Published : Sunday, November 26, 2017 | 5:23 AM
At 81, Sue Finley, an employee of Jet Propulsion Laboratory since January, 1958, has become the longest-serving woman in NASA.
Finley actually started as a “human computer,” solving complex math problems for the engineers in the space program. Along with the other women in the agency back then, Finley calculated rocket trajectories by hand.
She joined JPL just one week before the U.S. Army launched Explorer 1, America’s first earth satellite.
“It was a very big deal,” she told Voice of America reporter recently of the launch, which was the U.S.’s response to a series of launches the former Soviet Union made a few months earlier with Sputnik 1 and 2, the first satellites.
Finley worked on the Pioneer 1 mission, NASA’s first satellite, launched in late 1958 and which marked the start of the international space race.
Finley said she was most excited about the Venus balloon mission, or the Vega mission, in 1985, in which the U.S., French and Soviet space agencies collaborated to deploy two balloons into the atmosphere of Venus using the Vega 1 and Vega 2 spacecraft.
Computers at JPL were way more advanced by that time.
“I can remember being in the control room and looking at the screen and waiting for the blip to come,” she recalls in a NASA video on JPL’s website. “And when it came, I actually jumped up and down.”
Finley has had a role in almost every U.S. unmanned space probe as well as in some missions of other nations, she said.
“We were certainly proud,” she says, “but you just go to the next thing.”
The advent of electronic computers slowly changed what the all-female computations group did. The women were trained to program in FORTRAN, the primary computer language developed for scientific applications. Male engineers largely didn’t want to do the programming themselves in the 1960s. It was still considered “women’s work,” not part of an engineer’s job description.
Through her career, Finley provided both manual computation work and FORTRAN programs as part of JPL’s missions to the Moon, Mars, Venus, Mercury, Jupiter, Saturn, Uranus and Neptune, in the Ranger, Mariner, Pioneer, Viking, and Voyager programs.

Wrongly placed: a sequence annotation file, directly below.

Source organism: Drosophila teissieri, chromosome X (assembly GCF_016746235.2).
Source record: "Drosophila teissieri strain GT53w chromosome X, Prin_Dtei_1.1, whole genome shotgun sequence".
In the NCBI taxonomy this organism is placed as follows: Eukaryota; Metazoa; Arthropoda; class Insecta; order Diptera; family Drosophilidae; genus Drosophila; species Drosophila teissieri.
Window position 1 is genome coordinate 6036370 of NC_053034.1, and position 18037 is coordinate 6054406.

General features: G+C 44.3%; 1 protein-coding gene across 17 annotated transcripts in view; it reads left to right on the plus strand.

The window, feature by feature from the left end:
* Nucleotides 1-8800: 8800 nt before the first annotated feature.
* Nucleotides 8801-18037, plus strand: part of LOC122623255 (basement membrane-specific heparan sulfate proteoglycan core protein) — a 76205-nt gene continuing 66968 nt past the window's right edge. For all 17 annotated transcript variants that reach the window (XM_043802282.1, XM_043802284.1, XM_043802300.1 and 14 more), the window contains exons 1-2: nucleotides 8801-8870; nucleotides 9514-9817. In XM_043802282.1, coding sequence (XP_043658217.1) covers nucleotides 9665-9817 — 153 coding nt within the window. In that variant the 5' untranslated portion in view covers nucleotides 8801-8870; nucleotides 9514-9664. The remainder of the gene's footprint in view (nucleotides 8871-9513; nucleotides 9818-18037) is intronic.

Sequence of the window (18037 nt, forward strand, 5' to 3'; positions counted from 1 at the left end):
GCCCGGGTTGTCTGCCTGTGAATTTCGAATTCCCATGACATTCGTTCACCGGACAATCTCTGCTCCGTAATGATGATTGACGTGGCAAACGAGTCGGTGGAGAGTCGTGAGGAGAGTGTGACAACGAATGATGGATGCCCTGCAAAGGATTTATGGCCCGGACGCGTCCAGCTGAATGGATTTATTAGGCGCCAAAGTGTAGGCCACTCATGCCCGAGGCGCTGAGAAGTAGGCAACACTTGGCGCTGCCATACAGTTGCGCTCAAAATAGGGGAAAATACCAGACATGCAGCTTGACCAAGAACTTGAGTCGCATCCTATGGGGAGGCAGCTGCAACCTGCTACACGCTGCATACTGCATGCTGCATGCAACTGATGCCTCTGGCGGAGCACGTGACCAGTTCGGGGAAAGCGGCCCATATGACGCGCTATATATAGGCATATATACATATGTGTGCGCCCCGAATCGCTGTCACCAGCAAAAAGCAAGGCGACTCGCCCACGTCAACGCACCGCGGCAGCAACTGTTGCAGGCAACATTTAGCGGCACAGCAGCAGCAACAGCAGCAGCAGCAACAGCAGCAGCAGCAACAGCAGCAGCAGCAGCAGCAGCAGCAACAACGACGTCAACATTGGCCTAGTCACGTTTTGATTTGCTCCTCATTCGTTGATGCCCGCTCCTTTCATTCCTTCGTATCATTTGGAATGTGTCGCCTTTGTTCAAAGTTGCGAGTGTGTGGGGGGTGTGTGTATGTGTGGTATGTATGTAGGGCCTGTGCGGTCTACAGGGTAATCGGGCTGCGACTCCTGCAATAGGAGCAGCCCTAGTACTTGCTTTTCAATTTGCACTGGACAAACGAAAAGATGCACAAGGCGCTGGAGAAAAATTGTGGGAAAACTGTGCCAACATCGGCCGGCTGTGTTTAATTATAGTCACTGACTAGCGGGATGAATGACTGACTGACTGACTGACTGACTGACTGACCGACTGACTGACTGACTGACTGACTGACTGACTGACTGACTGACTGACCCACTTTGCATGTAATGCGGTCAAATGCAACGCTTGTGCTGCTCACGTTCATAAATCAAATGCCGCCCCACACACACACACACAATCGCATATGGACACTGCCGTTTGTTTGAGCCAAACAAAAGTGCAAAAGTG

During the Vega mission, Finley had to change the software for the antenna that tracked the mission.
“And it worked,” she said. “Everything worked. That’s what was so exciting!”
Since 1980, Finley has worked on NASA’s Deep Space Network, which coordinates satellite facilities in California, Spain, and Australia that allow communication with space probes.
She also developed software that generates audio tones sent back from spacecraft, informing ground engineers about what’s happening in space. She listens to special frequencies that tell engineers what the spacecraft is doing — like opening a parachute or letting go of its heat shield.
The software was first developed for the Mars mission.
Stephen Lichten, one of Finley’s colleagues in the space program, said Finley also helped develop communication arrays that combine multiple antennas to act in unison and other advances that are now crucial to space missions.
Lichten said Finley inspired her younger colleagues.
“There was a parade of people coming in constantly, to ask her advice, to ask her questions,” Lichten said. “This was during the Venus balloon mission days, and I realized that Sue was regarded as sort of a guru at JPL.”
Finley continues to work at JPL, saying there’s nothing else she wants to do.
“And, so far, they need me,” she says.
One thing she always tells other younger women at NASA is for them to be inquisitive, to never be afraid to ask questions and “never be afraid to say you don’t know.”